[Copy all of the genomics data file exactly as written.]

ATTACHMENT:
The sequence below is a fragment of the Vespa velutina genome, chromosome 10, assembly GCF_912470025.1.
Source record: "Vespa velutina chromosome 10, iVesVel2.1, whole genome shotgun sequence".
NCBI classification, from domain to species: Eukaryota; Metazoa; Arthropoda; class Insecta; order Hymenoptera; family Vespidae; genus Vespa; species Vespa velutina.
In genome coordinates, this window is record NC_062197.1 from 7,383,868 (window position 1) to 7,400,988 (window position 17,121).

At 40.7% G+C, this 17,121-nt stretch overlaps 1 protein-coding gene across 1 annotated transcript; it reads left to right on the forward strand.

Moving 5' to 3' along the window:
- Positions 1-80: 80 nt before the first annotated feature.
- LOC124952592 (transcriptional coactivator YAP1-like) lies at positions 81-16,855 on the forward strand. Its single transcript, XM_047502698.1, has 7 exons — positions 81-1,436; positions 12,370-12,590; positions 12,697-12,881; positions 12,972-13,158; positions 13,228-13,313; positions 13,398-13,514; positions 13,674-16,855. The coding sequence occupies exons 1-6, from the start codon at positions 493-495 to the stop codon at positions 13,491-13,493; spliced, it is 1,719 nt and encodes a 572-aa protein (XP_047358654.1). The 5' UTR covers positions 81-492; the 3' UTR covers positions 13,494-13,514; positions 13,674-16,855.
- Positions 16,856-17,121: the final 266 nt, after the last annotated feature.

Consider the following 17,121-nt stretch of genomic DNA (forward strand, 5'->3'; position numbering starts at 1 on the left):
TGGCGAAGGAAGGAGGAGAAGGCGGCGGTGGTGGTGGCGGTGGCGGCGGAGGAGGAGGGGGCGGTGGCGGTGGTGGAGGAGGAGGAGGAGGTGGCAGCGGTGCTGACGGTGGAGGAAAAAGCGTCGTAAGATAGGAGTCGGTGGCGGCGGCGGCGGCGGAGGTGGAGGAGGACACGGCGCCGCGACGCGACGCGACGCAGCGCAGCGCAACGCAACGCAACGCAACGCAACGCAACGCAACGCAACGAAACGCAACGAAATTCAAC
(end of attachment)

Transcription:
The sequence below is a fragment of the Vespa velutina genome, chromosome 10, assembly GCF_912470025.1.
Source record: "Vespa velutina chromosome 10, iVesVel2.1, whole genome shotgun sequence".
NCBI classification, from domain to species: Eukaryota; Metazoa; Arthropoda; class Insecta; order Hymenoptera; family Vespidae; genus Vespa; species Vespa velutina.
In genome coordinates, this window is record NC_062197.1 from 7,383,868 (window position 1) to 7,400,988 (window position 17,121).

At 40.7% G+C, this 17,121-nt stretch overlaps 1 protein-coding gene across 1 annotated transcript; it reads left to right on the forward strand.

Moving 5' to 3' along the window:
- Positions 1-80: 80 nt before the first annotated feature.
- LOC124952592 (transcriptional coactivator YAP1-like) lies at positions 81-16,855 on the forward strand. Its single transcript, XM_047502698.1, has 7 exons — positions 81-1,436; positions 12,370-12,590; positions 12,697-12,881; positions 12,972-13,158; positions 13,228-13,313; positions 13,398-13,514; positions 13,674-16,855. The coding sequence occupies exons 1-6, from the start codon at positions 493-495 to the stop codon at positions 13,491-13,493; spliced, it is 1,719 nt and encodes a 572-aa protein (XP_047358654.1). The 5' UTR covers positions 81-492; the 3' UTR covers positions 13,494-13,514; positions 13,674-16,855.
- Positions 16,856-17,121: the final 266 nt, after the last annotated feature.

Consider the following 17,121-nt stretch of genomic DNA (forward strand, 5'->3'; position numbering starts at 1 on the left):
TGGCGAAGGAAGGAGGAGAAGGCGGCGGTGGTGGTGGCGGTGGCGGCGGAGGAGGAGGGGGCGGTGGCGGTGGTGGAGGAGGAGGAGGAGGTGGCAGCGGTGCTGACGGTGGAGGAAAAAGCGTCGTAAGATAGGAGTCGGTGGCGGCGGCGGCGGCGGAGGTGGAGGAGGACACGGCGCCGCGACGCGACGCGACGCAGCGCAGCGCAACGCAACGCAACGCAACGCAACGCAACGCAACGCAACGAAACGCAACGAAATTCAAC